So I honked.

 

Which is where I went wrong because Princess already knew that she’d pulled a fast one and was basically expecting me to be fine with it. She was in a hurry after all.

 

We were barely two blocks from the turn into the school parking lot and Princess, not being able to see Dee in my backseat, likely assumed I was on my way to work. Her reaction to being chastised for being a dick driver was to slow down and slow down and then finally – slam on her brakes.

 

Did I back off? No. I was never in any danger of hitting her. I was under the speed limit to begin with and her wedge manuever caused me to slow even more. But, I am in a truck and she is in a little hatchback-ish thing and I probably looked closer and more menacing than I was.

 

And as if attempting to get me rear-ended wasn’t enough, she flipped me off.

 

So I gave her the finger back.

 

“You what?” Rob asked when I related this to him.

 

“Gave her the finger,” I repeated. “Why not. She was being an asshole, trying to teach me a lesson by causing me to get rear-ended. There are somethings that need to be commented on with profanity.”

 

And then she sped up and signaled to turn into … the school parking lot.

 

I’d have given a lot to see the look on her  face when I signaled to turn there as well.

 

She quickly whipped into the aisle leading to the drop off lane while I went to the back row of the lot to park. I kept an eye out for her and was amused to note that she parked in the drop off and stayed in her car until Dee and I had walked half-way to the building before she started up and darted down the center aisle of the lot. I watched her roll slowly past and even turned around and walked backward as she queued up to exit. I was tempted to wave. No, not with my middle finger. There were children in plain sight who aren’t mine and I am only allowed to corrupt my own child.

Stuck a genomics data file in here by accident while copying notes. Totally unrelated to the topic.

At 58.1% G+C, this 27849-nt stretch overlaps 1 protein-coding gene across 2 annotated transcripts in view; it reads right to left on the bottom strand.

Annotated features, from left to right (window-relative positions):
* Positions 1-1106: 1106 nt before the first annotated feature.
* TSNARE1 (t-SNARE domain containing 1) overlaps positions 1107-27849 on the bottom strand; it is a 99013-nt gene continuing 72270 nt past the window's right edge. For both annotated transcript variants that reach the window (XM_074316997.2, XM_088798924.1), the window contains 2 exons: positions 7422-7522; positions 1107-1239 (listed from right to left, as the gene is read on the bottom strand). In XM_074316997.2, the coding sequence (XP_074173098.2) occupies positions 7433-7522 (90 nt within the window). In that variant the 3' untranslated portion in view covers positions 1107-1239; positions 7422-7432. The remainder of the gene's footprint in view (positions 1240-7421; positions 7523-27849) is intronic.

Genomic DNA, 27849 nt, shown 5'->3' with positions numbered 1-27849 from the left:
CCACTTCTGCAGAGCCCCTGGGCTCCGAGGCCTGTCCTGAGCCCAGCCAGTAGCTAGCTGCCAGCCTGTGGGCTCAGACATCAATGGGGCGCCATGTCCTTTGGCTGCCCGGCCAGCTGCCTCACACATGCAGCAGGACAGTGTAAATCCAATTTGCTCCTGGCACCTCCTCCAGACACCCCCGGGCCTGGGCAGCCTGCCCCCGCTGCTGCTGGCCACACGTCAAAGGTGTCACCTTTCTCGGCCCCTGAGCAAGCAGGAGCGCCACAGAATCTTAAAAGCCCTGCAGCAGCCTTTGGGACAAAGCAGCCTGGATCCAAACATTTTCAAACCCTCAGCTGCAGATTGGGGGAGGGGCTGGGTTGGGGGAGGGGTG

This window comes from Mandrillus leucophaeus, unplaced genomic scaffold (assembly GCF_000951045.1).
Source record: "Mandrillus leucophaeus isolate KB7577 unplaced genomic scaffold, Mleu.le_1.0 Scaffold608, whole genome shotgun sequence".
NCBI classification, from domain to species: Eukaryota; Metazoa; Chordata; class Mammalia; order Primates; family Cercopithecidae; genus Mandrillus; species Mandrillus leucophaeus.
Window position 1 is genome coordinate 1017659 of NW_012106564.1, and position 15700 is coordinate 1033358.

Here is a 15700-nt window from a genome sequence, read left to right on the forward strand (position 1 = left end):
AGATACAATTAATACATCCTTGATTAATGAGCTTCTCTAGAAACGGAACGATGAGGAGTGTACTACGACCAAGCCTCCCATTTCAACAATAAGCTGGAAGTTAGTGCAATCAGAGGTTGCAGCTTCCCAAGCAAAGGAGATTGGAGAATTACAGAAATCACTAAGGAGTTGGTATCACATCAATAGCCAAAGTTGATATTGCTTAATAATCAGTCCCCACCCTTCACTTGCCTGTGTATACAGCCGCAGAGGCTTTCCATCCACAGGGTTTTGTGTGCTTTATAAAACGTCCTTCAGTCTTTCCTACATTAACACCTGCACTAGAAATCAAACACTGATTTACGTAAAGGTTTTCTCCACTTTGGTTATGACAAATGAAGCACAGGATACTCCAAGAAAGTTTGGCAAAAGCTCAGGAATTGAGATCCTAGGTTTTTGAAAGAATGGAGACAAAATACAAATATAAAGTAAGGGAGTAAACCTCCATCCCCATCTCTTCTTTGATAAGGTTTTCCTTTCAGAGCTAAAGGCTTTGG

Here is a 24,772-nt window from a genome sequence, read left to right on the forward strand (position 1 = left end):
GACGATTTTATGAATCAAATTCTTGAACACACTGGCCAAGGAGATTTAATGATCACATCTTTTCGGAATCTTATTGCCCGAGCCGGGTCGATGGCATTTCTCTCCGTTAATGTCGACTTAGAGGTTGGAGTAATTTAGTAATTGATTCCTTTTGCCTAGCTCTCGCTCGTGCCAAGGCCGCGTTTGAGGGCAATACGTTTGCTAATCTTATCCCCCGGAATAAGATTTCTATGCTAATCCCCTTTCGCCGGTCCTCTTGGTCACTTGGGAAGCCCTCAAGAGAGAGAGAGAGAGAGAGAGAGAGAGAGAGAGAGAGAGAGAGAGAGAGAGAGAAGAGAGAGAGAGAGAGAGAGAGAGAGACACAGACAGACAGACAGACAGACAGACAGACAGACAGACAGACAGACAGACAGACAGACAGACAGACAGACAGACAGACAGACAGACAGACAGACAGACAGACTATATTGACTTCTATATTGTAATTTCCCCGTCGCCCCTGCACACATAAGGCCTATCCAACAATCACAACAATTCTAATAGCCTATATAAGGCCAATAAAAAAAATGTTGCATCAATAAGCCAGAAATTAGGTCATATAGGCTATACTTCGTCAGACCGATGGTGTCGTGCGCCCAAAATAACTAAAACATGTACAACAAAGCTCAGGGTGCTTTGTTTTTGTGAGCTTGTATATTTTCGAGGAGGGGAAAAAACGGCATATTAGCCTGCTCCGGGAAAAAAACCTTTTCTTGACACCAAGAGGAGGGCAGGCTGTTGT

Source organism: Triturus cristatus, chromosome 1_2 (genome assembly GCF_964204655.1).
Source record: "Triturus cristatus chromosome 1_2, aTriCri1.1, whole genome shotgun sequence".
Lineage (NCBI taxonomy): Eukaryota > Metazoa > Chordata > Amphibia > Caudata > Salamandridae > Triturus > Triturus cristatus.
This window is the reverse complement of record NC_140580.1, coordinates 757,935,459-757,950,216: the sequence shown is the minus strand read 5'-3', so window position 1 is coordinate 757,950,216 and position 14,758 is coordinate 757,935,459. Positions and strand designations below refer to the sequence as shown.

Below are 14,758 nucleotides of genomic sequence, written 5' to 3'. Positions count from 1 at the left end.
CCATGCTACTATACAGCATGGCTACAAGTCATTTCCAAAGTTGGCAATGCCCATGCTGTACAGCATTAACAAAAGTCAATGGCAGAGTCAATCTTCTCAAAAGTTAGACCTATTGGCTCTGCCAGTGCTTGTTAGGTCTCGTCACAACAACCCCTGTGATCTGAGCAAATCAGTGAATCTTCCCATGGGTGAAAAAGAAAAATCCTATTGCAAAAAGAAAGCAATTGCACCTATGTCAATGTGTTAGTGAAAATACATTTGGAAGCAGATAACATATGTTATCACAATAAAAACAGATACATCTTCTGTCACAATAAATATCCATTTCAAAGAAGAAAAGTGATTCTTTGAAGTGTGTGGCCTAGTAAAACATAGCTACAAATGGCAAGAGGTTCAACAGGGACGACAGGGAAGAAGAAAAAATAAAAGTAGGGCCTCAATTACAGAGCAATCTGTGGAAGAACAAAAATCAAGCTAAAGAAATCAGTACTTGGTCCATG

Lately, I haven’t been shy about using the truck’s horn. I don’t sit patiently behind someone as they fiddle with their smartphones and the light has been green for longer than it takes to blink slowly several times. I am not patient with semi-drivers who think it’s okay to pull out in front of me because they are larger and are “working”, which allows them some sort of road dispensation. I don’t suffer idiots to endanger my life with their precarious passing prowess because – their lack of brains and spatial awareness should only rid the world of them and not me too.

 

There was an interesting conversation on a local radio station a few weeks ago about the so-called “passing lane on the major roads in Edmonton. It’s a widely held, though completely wrong, belief that the far left lane is for the “fast” traffic. And by “fast”, they assume that means license to exceed the posted speed limit by a margin and a half. When the on-air host pointed out that technically the speed limit is exactly the same in all three lanes and that the far left is only for those to use to get around traffic that is moving slower than the limit – he was roundly and soundly dismissed.

 

Which just proves that there are a lot of stupid people being given licenses to drive. Like Princess this morning. And that they don’t appreciate it when their self-serving disregard for others is brought home to them. More often than not anymore, I am disinclined to care.

 

 

The “Mommy Wars”: Militant Attachment Parenting Edition


Time Magazine jumped into the Mommy “War” fray this past week with a “provocative” cover story, which featured a good-looking millennial mom breastfeeding her big-for-his-age almost four-year old as the cover photo.

I am sure you’ve seen it by now. She’s garbed in the standard yoga uniform of the SAHM with one boob flashing a bit as her son peeks from behind it, his mouth firmly latched.